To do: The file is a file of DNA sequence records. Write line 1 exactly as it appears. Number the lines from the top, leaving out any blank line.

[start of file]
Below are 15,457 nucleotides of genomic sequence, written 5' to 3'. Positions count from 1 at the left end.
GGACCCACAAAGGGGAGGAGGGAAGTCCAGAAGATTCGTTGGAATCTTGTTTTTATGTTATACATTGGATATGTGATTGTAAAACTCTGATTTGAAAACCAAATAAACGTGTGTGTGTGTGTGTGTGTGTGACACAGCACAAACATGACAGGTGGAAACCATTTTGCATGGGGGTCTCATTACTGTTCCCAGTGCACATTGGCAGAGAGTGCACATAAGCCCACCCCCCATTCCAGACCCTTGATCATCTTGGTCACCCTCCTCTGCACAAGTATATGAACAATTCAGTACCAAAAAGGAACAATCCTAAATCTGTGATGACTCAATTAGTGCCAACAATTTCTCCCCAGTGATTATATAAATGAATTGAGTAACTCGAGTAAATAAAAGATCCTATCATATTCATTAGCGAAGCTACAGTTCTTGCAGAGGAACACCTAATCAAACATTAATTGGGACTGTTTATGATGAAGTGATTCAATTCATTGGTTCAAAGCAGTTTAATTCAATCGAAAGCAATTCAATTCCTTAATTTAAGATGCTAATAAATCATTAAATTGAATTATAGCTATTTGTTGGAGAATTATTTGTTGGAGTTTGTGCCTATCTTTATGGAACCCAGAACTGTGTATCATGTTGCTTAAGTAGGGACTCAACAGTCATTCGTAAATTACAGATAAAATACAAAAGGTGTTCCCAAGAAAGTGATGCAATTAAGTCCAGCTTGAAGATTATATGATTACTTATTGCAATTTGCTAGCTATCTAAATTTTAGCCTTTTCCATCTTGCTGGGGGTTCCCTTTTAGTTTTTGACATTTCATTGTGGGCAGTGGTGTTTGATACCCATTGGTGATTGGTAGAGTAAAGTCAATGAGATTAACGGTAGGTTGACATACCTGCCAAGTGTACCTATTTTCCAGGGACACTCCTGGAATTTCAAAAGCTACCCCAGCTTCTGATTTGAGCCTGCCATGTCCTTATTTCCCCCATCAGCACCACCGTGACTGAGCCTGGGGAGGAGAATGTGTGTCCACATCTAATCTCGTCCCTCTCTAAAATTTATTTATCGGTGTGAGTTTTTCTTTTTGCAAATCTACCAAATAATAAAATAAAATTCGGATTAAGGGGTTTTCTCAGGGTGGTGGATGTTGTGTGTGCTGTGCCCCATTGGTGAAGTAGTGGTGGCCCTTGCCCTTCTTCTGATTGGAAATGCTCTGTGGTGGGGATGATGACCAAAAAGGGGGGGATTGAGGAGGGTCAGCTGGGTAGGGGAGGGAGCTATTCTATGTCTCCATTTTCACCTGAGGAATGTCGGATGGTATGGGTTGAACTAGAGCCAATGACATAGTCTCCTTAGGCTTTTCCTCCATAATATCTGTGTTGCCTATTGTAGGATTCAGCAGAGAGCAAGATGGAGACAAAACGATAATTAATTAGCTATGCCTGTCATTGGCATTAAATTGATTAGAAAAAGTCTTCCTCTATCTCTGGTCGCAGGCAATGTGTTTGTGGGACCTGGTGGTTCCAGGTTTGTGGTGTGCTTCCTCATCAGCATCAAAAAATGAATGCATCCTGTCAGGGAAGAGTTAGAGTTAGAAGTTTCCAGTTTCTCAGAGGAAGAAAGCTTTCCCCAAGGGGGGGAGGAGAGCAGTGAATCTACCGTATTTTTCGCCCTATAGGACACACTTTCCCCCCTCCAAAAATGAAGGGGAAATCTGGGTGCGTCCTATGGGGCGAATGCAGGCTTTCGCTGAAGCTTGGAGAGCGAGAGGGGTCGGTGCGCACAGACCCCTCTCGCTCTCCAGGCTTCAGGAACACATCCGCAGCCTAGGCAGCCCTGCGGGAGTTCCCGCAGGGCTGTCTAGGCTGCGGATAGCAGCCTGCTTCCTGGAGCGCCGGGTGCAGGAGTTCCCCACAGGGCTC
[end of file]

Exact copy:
Below are 15,457 nucleotides of genomic sequence, written 5' to 3'. Positions count from 1 at the left end.